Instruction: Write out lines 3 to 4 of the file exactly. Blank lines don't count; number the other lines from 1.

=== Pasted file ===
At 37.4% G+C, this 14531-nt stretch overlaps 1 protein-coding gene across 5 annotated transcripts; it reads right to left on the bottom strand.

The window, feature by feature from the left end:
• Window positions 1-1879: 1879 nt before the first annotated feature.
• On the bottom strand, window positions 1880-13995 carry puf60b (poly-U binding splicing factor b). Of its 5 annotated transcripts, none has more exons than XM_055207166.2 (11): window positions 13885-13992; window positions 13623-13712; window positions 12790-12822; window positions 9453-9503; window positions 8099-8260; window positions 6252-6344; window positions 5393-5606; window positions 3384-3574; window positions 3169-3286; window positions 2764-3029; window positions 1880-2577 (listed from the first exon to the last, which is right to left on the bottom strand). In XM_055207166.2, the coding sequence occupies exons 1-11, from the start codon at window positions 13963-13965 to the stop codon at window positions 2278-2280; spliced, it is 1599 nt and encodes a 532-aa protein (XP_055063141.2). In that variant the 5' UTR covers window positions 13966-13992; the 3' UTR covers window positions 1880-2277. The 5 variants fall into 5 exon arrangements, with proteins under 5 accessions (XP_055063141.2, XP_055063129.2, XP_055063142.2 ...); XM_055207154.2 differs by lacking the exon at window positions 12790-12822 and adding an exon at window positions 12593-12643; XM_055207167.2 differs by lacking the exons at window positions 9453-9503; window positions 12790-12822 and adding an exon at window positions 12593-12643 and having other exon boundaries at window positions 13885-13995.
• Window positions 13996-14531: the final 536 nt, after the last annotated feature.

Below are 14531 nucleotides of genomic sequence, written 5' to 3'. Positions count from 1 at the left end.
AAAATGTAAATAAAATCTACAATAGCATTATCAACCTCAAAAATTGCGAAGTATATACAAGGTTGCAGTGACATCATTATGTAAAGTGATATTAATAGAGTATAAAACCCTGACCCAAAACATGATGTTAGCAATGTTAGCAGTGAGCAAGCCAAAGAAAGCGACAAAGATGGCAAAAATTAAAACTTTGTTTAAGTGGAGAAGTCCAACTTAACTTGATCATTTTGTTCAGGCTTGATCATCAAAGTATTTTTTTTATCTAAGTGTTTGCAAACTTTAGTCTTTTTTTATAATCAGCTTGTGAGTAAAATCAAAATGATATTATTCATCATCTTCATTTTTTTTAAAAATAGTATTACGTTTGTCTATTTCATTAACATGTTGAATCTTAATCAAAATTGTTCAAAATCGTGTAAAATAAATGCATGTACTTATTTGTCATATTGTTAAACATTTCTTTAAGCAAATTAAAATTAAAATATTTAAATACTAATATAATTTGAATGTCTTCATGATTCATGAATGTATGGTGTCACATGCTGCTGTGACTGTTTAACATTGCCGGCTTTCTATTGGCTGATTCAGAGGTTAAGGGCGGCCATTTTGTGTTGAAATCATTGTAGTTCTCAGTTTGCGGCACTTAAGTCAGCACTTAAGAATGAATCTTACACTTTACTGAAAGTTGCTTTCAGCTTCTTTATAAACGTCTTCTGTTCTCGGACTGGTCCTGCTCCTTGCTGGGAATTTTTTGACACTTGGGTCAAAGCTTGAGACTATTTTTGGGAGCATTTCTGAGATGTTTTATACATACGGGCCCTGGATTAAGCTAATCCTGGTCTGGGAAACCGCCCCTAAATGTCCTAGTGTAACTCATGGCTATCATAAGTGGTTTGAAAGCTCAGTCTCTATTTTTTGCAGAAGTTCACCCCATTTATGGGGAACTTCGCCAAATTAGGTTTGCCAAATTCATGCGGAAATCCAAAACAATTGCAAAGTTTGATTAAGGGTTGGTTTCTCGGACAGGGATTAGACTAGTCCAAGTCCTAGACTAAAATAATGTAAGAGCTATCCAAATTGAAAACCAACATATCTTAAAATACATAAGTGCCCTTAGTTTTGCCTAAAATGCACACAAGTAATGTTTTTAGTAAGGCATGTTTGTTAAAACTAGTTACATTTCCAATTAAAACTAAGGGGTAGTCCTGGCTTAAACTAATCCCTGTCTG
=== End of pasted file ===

• Window positions 1-1879: 1879 nt before the first annotated feature.
• On the bottom strand, window positions 1880-13995 carry puf60b (poly-U binding splicing factor b). Of its 5 annotated transcripts, none has more exons than XM_055207166.2 (11): window positions 13885-13992; window positions 13623-13712; window positions 12790-12822; window positions 9453-9503; window positions 8099-8260; window positions 6252-6344; window positions 5393-5606; window positions 3384-3574; window positions 3169-3286; window positions 2764-3029; window positions 1880-2577 (listed from the first exon to the last, which is right to left on the bottom strand). In XM_055207166.2, the coding sequence occupies exons 1-11, from the start codon at window positions 13963-13965 to the stop codon at window positions 2278-2280; spliced, it is 1599 nt and encodes a 532-aa protein (XP_055063141.2). In that variant the 5' UTR covers window positions 13966-13992; the 3' UTR covers window positions 1880-2277. The 5 variants fall into 5 exon arrangements, with proteins under 5 accessions (XP_055063141.2, XP_055063129.2, XP_055063142.2 ...); XM_055207154.2 differs by lacking the exon at window positions 12790-12822 and adding an exon at window positions 12593-12643; XM_055207167.2 differs by lacking the exons at window positions 9453-9503; window positions 12790-12822 and adding an exon at window positions 12593-12643 and having other exon boundaries at window positions 13885-13995.